Jimmy Johnson provided the most compelling commentary, sharing his perspective from the coaching side of the situation. He pointed out that when an injured player comes off the field, the coach has no contact with him. The medical team provides an update on whether or not the player can return. In Johnson’s view, Mike McDaniel did nothing wrong in his handling of the matter. He has to trust his medical staff.

Grade: B. Each of the analysts shared stronger opinions, particularly in saying a player failing “the eyeball test” with concussion symptoms should be treated seriously.

Football Night in America – NBC

Sunday Night Football was in a different setting than the other pregame shows, with Maria Taylor, Tony Dungy, and Rodney Harrison broadcasting on-site from Tampa Bay. With that, the show led off by covering the aftermath of Hurricane Ian, its effects on the Tampa area, and how the Buccaneers dealt with the situation during the week.

But after 20 minutes, the show got into the Tagovailoa story with Mike Florio reporting what his peers told viewers earlier in the day regarding pending changes to the NFL’s concussion protocol and “gross motor instability” being used as a major indicator.

Florio emphasized that the NFLPA would ask how Tagovailoa was examined and treated. Was he actually examined for a back injury in Week 3? And if he indeed suffered a back injury, why was he still allowed to play?

When the conversation went back to the on-site crew, Dungy admitted that playing Thursday night games always concerned him when he was a coach. He disclosed that teams playing a Thursday game needed to have a bye the previous week so they didn’t have to deal with a quick, four-day turnaround. That scheduling needs to be addressed for player safety.

But Harrison had the most engaging reaction to the story, coming from his experience as a player. He admitted telling doctors that he was fine when suffering concussion symptoms because he wanted to get back in the game. Knowing that was wrong, Harrison pleaded with current players to stay on the sidelines when hurt because “CTE takes you to a dark place.”

“It’s not worth it. Please take care of yourself,” said Harrison. “Don’t depend on the NFL. Don’t depend on anybody. If something’s wrong with your head, report it.”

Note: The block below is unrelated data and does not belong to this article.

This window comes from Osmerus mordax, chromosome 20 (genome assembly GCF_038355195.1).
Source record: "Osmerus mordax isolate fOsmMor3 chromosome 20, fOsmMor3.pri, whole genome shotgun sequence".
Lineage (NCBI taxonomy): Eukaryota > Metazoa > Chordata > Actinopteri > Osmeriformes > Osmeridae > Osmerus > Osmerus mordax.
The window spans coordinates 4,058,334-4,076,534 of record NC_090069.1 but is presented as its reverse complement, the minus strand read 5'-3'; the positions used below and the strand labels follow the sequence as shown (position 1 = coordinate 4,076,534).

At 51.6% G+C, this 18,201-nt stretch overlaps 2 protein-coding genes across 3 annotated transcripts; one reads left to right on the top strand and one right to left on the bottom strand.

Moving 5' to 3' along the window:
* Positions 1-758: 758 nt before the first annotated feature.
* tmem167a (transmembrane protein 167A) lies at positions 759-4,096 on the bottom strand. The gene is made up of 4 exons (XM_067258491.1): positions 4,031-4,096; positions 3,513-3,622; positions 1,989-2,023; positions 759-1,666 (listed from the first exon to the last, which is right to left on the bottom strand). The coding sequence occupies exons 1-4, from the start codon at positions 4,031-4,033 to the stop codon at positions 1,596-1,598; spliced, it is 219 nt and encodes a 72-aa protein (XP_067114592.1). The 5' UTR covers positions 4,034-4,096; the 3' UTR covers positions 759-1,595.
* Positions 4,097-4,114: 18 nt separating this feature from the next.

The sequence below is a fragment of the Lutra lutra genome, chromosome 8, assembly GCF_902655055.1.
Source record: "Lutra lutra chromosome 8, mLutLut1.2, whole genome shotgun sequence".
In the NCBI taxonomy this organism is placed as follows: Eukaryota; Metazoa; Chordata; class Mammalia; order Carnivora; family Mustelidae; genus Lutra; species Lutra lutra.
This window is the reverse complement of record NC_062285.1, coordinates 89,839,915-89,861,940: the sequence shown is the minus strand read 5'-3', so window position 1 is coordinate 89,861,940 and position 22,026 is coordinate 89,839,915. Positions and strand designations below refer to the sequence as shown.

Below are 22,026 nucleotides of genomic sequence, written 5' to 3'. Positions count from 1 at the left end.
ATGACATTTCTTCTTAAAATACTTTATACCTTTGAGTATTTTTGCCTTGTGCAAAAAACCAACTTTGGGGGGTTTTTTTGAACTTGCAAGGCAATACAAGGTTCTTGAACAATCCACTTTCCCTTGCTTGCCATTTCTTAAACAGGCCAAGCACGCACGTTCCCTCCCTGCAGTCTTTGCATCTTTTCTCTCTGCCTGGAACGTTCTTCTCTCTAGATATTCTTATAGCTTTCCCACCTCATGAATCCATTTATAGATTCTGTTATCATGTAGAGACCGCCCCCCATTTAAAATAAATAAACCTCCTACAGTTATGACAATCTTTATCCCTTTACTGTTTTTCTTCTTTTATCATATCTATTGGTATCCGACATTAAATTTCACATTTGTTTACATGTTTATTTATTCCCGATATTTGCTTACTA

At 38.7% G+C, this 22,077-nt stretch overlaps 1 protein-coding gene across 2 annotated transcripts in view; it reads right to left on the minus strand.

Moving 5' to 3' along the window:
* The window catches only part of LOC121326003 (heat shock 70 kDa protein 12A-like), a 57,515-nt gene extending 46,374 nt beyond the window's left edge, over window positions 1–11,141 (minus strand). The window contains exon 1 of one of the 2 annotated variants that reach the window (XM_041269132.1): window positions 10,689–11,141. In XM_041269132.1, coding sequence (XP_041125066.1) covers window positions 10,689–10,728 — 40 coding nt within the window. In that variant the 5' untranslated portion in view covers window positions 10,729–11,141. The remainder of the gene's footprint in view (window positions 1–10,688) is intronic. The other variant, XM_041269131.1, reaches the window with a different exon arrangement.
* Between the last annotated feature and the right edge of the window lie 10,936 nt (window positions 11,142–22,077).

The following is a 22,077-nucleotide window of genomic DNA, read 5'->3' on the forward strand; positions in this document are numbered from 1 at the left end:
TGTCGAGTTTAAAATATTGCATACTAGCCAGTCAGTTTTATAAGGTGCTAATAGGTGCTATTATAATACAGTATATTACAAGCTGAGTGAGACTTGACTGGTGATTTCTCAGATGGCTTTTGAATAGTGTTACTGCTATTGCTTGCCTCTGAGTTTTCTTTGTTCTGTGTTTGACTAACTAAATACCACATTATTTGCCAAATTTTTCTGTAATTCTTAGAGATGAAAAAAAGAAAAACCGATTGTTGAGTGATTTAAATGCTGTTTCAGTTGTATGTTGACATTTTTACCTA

Grade: B+. Dungy and Harrison’s views of the matter from their perspective as a coach and player were very compelling.

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BSM Writers

Jason Barrett Podcast – Terry Dugan & Adam Delevitt, BetRivers

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Sportsbooks are creating their own media now, and no company is doing that using more guys that have made their names on sports radio than BetRivers. Terry Dugan & Adam Delevitt talk about the strategy behind that decision for today and for the future.

iTunes: https://buff.ly/3nTJC5K 

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Joe Rogan Betting Admission Reveals Gray Area

Rogan’s admission raises a question as to just how ethical it is to place bets with insider information, and whether it should be legal or not.

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Joe Rogan

For nearly a decade, I’ve been fortunate enough to cover the football and basketball programs for the University of Kentucky in some form or fashion. Whether writing for blogs or working with ESPN Louisville as co-host of the post-game show, I’ve gotten to know people around the program I grew up supporting, and other individuals in the media doing the same. I’ve made some terrific friendships and cultivated quite a few relationships that provide me with “inside information” about the teams.

As an avid sports bettor, that information has sometimes put me into some difficult personal situations. There have been times when I’ve been alerted to player news that wasn’t public, such as a player dealing with an injury or suspension. It’s often been told to me off-the-record, and I’ve never put that information out publicly or given it to others.

I wish I could also say I’ve never placed a wager based on that information, but that would be a lie. While it’s been a long time since I’ve done so, I’ve ventured into that ethical gray area of betting on a team that I’m covering. I’ve long felt uncomfortable doing so, and I’d say it’s been a few years since I last did it.